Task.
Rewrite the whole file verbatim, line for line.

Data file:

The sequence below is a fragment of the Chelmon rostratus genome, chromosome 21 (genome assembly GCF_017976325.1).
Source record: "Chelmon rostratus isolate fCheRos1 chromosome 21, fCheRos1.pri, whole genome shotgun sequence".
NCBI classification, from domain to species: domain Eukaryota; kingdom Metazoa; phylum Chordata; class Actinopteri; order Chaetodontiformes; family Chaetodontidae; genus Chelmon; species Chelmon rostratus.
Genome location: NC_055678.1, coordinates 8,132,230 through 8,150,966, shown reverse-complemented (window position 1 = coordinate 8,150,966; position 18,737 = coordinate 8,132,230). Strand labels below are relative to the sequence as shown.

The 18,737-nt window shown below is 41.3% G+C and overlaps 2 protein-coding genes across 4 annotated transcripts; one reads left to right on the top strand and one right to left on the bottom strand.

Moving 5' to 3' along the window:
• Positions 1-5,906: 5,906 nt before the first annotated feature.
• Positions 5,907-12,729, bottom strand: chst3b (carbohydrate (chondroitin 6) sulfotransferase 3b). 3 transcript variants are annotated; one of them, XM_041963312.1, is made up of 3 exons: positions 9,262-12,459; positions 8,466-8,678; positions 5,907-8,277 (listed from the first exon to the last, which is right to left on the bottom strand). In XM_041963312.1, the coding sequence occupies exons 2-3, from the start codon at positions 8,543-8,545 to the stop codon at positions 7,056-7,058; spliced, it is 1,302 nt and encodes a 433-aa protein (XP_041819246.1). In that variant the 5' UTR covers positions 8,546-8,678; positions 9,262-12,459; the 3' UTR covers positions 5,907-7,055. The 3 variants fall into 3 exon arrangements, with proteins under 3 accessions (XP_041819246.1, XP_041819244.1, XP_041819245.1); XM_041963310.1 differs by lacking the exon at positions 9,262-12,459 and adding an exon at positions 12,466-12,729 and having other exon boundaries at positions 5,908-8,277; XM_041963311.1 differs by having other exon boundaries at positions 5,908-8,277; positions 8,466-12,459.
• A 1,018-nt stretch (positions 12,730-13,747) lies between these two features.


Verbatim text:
The sequence below is a fragment of the Chelmon rostratus genome, chromosome 21 (genome assembly GCF_017976325.1).
Source record: "Chelmon rostratus isolate fCheRos1 chromosome 21, fCheRos1.pri, whole genome shotgun sequence".
NCBI classification, from domain to species: domain Eukaryota; kingdom Metazoa; phylum Chordata; class Actinopteri; order Chaetodontiformes; family Chaetodontidae; genus Chelmon; species Chelmon rostratus.
Genome location: NC_055678.1, coordinates 8,132,230 through 8,150,966, shown reverse-complemented (window position 1 = coordinate 8,150,966; position 18,737 = coordinate 8,132,230). Strand labels below are relative to the sequence as shown.

The 18,737-nt window shown below is 41.3% G+C and overlaps 2 protein-coding genes across 4 annotated transcripts; one reads left to right on the top strand and one right to left on the bottom strand.

Moving 5' to 3' along the window:
• Positions 1-5,906: 5,906 nt before the first annotated feature.
• Positions 5,907-12,729, bottom strand: chst3b (carbohydrate (chondroitin 6) sulfotransferase 3b). 3 transcript variants are annotated; one of them, XM_041963312.1, is made up of 3 exons: positions 9,262-12,459; positions 8,466-8,678; positions 5,907-8,277 (listed from the first exon to the last, which is right to left on the bottom strand). In XM_041963312.1, the coding sequence occupies exons 2-3, from the start codon at positions 8,543-8,545 to the stop codon at positions 7,056-7,058; spliced, it is 1,302 nt and encodes a 433-aa protein (XP_041819246.1). In that variant the 5' UTR covers positions 8,546-8,678; positions 9,262-12,459; the 3' UTR covers positions 5,907-7,055. The 3 variants fall into 3 exon arrangements, with proteins under 3 accessions (XP_041819246.1, XP_041819244.1, XP_041819245.1); XM_041963310.1 differs by lacking the exon at positions 9,262-12,459 and adding an exon at positions 12,466-12,729 and having other exon boundaries at positions 5,908-8,277; XM_041963311.1 differs by having other exon boundaries at positions 5,908-8,277; positions 8,466-12,459.
• A 1,018-nt stretch (positions 12,730-13,747) lies between these two features.